For how Long should an Assured Shorthold Tenancy be granted?

published on 11/08/2016  

Assuming a landlord goes for a fixed term tenancy, the vast majority of Assured Shorthold Tenancy (AST’s ) are for periods of between 6 (the minimum legal length of an AST) and 24 months. We would always recommend 12 months (with a 6 month ‘break clause’- A break clause allows the tenant or landlord to serve notice to end the tenancy during month 4 [assuming that the notice period to end the tenancy is 2 months]. A break clause allows for added flexibility for both the Landlord and tenant/s), particularly if the tenant/s is (are) new to the landlord.

This way it is easier to for landlords to ‘serve notice’ if problems arise. There may be some advantages for landlords to a longer let, say 24 months plus, E.g. where the tenancy is being managed by an agent. It is also possible for a landlord to draw up a tenancy for longer or shorter periods; however there are implications for landlords in both cases.

Where a tenancy is for substantially more than 12 months and the tenant remains for a long period, unless specific steps are taken by the landlord to raise the rent, it will fall below the market level which generally increases as a result of inflation and rental growth.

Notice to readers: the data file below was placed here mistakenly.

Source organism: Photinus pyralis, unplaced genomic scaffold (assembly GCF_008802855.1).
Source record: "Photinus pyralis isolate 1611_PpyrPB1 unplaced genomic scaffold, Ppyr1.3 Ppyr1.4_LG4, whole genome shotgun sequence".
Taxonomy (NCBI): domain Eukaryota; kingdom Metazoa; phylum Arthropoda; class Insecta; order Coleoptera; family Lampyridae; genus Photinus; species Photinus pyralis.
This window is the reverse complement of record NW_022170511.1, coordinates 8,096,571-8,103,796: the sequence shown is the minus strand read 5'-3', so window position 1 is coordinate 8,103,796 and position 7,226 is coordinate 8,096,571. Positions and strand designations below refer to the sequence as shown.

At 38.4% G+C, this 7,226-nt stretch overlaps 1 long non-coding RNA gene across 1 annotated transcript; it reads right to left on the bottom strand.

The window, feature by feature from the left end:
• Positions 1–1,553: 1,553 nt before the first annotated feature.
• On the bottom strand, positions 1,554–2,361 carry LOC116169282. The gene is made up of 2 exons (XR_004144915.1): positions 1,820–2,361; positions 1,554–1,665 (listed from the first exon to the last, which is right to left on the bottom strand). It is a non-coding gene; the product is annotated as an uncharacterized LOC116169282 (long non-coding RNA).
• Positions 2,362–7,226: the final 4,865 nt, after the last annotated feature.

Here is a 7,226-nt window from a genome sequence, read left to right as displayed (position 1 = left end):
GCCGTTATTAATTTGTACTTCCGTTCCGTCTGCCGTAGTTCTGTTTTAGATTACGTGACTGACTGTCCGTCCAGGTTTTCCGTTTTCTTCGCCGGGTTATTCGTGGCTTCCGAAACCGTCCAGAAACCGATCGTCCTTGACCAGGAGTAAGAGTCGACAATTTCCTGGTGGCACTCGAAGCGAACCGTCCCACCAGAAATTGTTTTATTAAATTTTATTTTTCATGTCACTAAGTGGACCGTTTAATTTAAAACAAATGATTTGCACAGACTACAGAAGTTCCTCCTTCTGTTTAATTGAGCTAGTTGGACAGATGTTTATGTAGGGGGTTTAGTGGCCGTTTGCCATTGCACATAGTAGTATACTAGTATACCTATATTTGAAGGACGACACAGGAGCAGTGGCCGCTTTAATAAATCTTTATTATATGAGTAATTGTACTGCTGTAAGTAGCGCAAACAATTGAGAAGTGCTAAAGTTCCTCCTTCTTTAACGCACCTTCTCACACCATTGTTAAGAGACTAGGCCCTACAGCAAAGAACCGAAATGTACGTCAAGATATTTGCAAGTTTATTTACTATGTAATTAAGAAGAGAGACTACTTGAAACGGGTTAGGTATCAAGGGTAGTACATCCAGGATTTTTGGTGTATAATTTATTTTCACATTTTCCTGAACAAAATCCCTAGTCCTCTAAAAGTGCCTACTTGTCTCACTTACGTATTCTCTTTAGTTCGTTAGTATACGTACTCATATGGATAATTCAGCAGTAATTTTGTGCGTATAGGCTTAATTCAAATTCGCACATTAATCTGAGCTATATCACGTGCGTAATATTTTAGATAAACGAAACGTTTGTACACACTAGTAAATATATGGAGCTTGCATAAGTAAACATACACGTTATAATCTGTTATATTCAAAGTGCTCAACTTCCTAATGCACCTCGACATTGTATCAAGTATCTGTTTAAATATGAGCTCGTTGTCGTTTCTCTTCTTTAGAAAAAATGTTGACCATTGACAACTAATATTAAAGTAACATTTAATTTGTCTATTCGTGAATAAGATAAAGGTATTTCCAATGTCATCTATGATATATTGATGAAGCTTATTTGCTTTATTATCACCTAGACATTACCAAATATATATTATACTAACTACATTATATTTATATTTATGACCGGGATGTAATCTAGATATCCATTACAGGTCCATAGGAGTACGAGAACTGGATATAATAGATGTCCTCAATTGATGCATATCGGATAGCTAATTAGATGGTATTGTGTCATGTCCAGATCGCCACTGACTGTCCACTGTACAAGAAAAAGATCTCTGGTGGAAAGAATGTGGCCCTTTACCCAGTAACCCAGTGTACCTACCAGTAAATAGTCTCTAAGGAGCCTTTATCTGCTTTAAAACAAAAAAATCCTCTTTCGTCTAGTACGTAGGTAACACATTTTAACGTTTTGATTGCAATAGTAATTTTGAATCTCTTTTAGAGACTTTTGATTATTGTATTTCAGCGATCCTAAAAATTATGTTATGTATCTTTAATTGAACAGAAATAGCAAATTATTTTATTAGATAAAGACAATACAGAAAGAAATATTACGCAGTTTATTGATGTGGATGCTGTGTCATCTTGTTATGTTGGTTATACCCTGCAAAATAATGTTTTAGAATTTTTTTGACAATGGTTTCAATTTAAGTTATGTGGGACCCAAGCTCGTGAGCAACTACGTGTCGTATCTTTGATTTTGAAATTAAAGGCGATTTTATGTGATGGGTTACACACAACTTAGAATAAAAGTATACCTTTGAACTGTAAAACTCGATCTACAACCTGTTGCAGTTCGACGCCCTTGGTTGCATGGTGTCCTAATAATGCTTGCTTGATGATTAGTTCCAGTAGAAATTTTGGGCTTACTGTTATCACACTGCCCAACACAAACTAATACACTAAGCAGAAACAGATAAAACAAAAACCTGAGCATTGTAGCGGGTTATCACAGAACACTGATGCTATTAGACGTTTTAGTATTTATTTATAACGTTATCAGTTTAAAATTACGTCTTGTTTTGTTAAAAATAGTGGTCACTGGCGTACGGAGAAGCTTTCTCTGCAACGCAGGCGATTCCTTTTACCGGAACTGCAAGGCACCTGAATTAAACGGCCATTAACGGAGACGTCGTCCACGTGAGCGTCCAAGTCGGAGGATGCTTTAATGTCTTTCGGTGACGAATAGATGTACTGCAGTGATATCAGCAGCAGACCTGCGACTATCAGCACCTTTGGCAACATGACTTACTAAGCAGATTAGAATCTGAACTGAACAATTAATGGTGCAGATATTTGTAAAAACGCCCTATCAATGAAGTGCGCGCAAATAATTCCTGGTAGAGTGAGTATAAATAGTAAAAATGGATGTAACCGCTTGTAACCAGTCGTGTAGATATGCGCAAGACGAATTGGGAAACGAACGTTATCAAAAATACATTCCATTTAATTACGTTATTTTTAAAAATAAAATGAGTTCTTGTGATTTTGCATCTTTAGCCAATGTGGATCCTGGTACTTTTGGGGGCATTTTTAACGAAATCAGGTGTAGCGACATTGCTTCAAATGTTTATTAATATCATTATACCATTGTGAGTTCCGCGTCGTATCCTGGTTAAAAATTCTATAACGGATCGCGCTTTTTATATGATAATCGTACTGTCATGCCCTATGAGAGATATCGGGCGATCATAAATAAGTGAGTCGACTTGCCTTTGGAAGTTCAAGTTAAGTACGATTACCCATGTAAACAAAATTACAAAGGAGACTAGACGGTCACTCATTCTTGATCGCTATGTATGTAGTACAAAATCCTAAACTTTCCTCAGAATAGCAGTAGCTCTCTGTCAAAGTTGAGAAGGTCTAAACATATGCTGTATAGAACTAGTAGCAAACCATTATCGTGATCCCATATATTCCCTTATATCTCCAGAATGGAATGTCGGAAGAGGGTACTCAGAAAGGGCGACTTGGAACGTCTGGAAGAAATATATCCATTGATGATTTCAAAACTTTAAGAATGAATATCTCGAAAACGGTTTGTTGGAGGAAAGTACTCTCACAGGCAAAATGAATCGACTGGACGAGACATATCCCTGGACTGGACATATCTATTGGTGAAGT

If landlords wish to let for a shorter period, such as three months, landlords need to remember that; under an Assured Shorthold Tenancy Agreement (AST) the courts cannot order possession to take effect until after 6 months from the start of the tenancy. It could therefore be many months after the end of the fixed term before a landlord finally gets possession.

This however does not preclude possession being sought by a landlord on the following prescribed grounds - 2,8,10-15 or 17 – as long as the terms of the tenancy makes provision for it to be ended on any of these grounds by the landlord.

Alternatively if a landlord has no fixed time when they want possession, they can let on a Periodic Tenancy. This can be either weekly or monthly (most frequently monthly) and will go on from period to period, unless either the landlord or tenant serves notice to bring the tenancy to an end.